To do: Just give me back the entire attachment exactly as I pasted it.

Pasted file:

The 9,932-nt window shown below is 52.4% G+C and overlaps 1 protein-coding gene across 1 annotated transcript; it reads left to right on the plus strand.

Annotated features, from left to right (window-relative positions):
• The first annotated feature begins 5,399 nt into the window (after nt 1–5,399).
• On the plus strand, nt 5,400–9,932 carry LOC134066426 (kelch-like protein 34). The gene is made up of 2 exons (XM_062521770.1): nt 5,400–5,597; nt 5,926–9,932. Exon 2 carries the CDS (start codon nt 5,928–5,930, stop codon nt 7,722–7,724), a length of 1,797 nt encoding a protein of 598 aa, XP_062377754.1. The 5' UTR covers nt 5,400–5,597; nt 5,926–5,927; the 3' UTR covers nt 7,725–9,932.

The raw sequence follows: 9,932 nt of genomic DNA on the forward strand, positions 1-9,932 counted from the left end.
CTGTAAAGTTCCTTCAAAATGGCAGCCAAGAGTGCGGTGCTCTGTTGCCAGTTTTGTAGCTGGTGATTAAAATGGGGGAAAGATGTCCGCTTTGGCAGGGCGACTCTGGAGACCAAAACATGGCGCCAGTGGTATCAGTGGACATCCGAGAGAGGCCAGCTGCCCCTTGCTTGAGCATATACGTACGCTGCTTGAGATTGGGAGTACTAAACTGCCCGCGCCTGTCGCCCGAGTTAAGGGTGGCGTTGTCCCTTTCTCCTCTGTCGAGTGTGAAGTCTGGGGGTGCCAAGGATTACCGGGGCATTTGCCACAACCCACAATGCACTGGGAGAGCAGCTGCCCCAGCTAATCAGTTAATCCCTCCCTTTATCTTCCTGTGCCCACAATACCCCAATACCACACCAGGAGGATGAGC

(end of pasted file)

The 9,932-nt window shown below is 52.4% G+C and overlaps 1 protein-coding gene across 1 annotated transcript; it reads left to right on the plus strand.

Annotated features, from left to right (window-relative positions):
• The first annotated feature begins 5,399 nt into the window (after nt 1–5,399).
• On the plus strand, nt 5,400–9,932 carry LOC134066426 (kelch-like protein 34). The gene is made up of 2 exons (XM_062521770.1): nt 5,400–5,597; nt 5,926–9,932. Exon 2 carries the CDS (start codon nt 5,928–5,930, stop codon nt 7,722–7,724), a length of 1,797 nt encoding a protein of 598 aa, XP_062377754.1. The 5' UTR covers nt 5,400–5,597; nt 5,926–5,927; the 3' UTR covers nt 7,725–9,932.

The raw sequence follows: 9,932 nt of genomic DNA on the forward strand, positions 1-9,932 counted from the left end.
CTGTAAAGTTCCTTCAAAATGGCAGCCAAGAGTGCGGTGCTCTGTTGCCAGTTTTGTAGCTGGTGATTAAAATGGGGGAAAGATGTCCGCTTTGGCAGGGCGACTCTGGAGACCAAAACATGGCGCCAGTGGTATCAGTGGACATCCGAGAGAGGCCAGCTGCCCCTTGCTTGAGCATATACGTACGCTGCTTGAGATTGGGAGTACTAAACTGCCCGCGCCTGTCGCCCGAGTTAAGGGTGGCGTTGTCCCTTTCTCCTCTGTCGAGTGTGAAGTCTGGGGGTGCCAAGGATTACCGGGGCATTTGCCACAACCCACAATGCACTGGGAGAGCAGCTGCCCCAGCTAATCAGTTAATCCCTCCCTTTATCTTCCTGTGCCCACAATACCCCAATACCACACCAGGAGGATGAGC